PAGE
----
23 interesting facts about Tuvalu

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No ATMs and no army are just two of the most interesting facts about Tuvalu, one of the smallest and least visited countries in the world.

Interesting facts about Tuvalu stem from its unusual topography
Several interesting facts about Tuvalu are due to its unusual topography (Shutterstock)

Fast facts

Official name: Tuvalu
Capital city: Funafuti
Population: 11,342
Area: 26 sq km
Major languages: Tuvaluan, English
Time zone: UTC+12
(Source: CIA World Fact Book)

Interesting facts about Tuvalu

1. Tuvalu is a group of nine tiny islands in Oceania. Five of the islands are coral atolls – ring-shaped reefs or series of islets caused by submerged volcanos. The other four islands consist of land rising abruptly from the seabed.
– Source: Encyclopedia.com, National Geographic

2. The first people to settle in Tuvalu were Samoans, Tongans and possibly people from other Polynesian islands during the 14th century.
– Source: BBC News

3. The first Europeans to ‘discover’ the islands of Tuvalu were during the two expeditions of Spanish explorer Alvaro Mendana de Neyra in 1568 and 1595.
– Source: BBC News


4. The islands were once known as the Ellice Islands. They were named after the British MP Edward Ellice when one of his ships visited Funafuta. The name was later applied to all the islands.
– Source: BBC News

5. In the late 19th century, Tuvalu was among several Pacific islands to suffer from ‘blackbirding’. Blackbirding was the kidnapping of people for use as forced labour on plantations in Fiji and Australia. The wretched practice ended around 1872 and led to several countries banning overseas-labour recruitment.
– Source: Lonely Planet

6. From 1892, Tuvalu was part of the British protectorate (and later colony), the Gilbert and Ellice Islands. In 1976 the group was divided and would later form parts of Kiribati (Gilbert Islands) and Tuvalu (Ellice Islands).
– Source: Britannica, BBC News

7. In 1978, Tuvalu formally declared independence from the UK.
– Source: BBC News

Tuvalu's flag
Tuvalu’s flag (Shutterstock)

8. The flag of Tuvalu is made up of a light blue background and nine yellow stars which represent the ocean, atolls and islands of the country. In the corner is a Union Jack which is symbolic of the country’s historical links with Britain.
– Source: Britannica


9. There are no natural rivers or streams in Tuvalu, so the rainwater is collected for drinking water.
– Source: The Independent

10. In 2011, following a significant dry spell, Tuvalu declared a state of emergency. New Zealand had to airlift in freshwater supplies and desalination units.
– Source: The Independent

11. By population, Tuvalu is the world’s smallest sovereign country. Technically, Vatican City is smaller but is not a UN member state.
– Source: World Bank

12. By land area, Tuvalu is the world’s third-smallest sovereign nation. Only Monaco and Nauru are smaller. Likewise, Vatican City is also smaller but is not a UN member state.
– Source: World Bank

13. Initially, Tuvalu could not join the United Nations because it couldn’t afford the entrance fee. When internet domain names were first assigned to countries, Tuvalu received the sought-after abbreviation of .tv. In 2000, the country negotiated a 12-year $50m lease of its domain, and again in 2012. It used the profits to install electricity on outer islands, create scholarships and join the UN.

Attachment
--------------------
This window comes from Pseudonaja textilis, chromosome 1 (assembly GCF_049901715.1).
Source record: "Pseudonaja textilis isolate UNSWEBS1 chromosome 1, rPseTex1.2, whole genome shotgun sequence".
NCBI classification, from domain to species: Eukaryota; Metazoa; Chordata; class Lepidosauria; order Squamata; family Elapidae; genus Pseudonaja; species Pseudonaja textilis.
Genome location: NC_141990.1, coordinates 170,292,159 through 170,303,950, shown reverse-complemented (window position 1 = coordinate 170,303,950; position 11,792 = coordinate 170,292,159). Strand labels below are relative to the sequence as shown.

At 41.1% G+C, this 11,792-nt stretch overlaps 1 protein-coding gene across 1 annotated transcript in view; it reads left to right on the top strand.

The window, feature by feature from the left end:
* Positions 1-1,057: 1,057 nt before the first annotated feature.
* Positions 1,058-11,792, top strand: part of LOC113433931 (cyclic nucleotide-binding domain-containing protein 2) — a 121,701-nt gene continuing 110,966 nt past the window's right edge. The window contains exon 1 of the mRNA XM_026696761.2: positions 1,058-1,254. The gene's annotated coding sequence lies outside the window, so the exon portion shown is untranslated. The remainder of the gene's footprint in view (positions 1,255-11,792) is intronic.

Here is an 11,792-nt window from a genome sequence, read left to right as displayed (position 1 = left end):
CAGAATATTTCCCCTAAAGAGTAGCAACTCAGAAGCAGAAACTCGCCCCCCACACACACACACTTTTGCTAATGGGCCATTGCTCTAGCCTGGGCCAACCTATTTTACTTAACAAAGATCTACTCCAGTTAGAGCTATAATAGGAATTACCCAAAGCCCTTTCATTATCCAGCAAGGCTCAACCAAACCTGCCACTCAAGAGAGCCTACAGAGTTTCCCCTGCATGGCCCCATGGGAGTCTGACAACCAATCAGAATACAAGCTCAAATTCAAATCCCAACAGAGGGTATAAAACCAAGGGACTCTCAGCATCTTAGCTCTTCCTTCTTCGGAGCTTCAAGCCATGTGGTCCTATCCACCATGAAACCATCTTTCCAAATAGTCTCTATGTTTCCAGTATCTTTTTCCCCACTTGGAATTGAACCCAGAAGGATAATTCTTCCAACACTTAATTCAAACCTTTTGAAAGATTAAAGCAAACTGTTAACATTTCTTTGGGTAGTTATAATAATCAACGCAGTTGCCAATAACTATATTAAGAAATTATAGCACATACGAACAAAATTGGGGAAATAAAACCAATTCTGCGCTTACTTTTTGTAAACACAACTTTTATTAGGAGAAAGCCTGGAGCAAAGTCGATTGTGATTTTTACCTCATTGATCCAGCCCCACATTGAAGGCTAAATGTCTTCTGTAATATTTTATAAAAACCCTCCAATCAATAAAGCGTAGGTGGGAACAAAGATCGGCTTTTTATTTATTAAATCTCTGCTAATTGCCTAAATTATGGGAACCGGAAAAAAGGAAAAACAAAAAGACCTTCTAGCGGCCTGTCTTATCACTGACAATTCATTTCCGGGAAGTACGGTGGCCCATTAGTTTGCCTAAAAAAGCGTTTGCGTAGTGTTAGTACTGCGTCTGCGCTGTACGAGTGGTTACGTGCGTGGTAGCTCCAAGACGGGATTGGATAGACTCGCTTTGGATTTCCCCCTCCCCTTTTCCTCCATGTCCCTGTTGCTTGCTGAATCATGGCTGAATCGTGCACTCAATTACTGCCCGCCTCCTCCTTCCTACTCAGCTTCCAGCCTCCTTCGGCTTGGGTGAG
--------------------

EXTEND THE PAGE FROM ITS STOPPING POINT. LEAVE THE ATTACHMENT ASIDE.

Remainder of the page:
– Source: New York Times


A woman uses a laptop in Tuvalu
Tuvalu leased its .tv domain name (Shutterstock)

14. Tuvalu is the least visited country in the world. It only receives around 2,000 tourists a year.
– Source: Lonely Planet, UN World Tourism Organization (UNWTO)

15. There are no ATMs (cash machines) in Tuvalu and credit/debit card payments are also not accepted. Visitors must take sufficient cash (Australian dollars) with them for the duration of their trip.
– Source: Foreign and Commonwealth Office (UK Government)

16. Tuvalu is one of just 22 countries not to have an army.
– Source: The Atlantic

17. With a mean elevation of just two meters, Tuvalu has one of the world’s lowest average elevations.
– Source: CIA World Fact BookThe Telegraph

18. At its narrowest point, the island of Fongafale measures just 20m across.
– Source: The Guardian


The view of Funafuti International Airport
The view of Funafuti from a plane (Shutterstock)

19. As such, this low-lying country is under threat from rising sea levels caused by climate change. Two of Tuvalu’s islands are on the verge of being swallowed by sea-rise and coastal erosion.
– Source: The Guardian

20. During the Second World War, Tuvalu played a key role in the liberation of Pacific islands occupied by Japan. Many US missions were launched from Tuvalu. Funafuti was also attacked during Japanese airstrikes in 1943.
– Source: Lonely Planet

21. After the war concluded in 1945, the Funafuti airfield became Funafuti International Airport and is still used today.
– Source: Lonely Planet

22. Tuvalu, like many Pacific nations, has one of the fattest populations in the world. In 2017, a report ranked Tuvalu as the world’s 5th most obese nation with 81% of its population over 18 years old classified as obese.
– Source: World Health Organisation

23. Tuvalu has the world’s smallest Gross Domestic Product (GDP) in the world – $42.59 million.
– Source: World Bank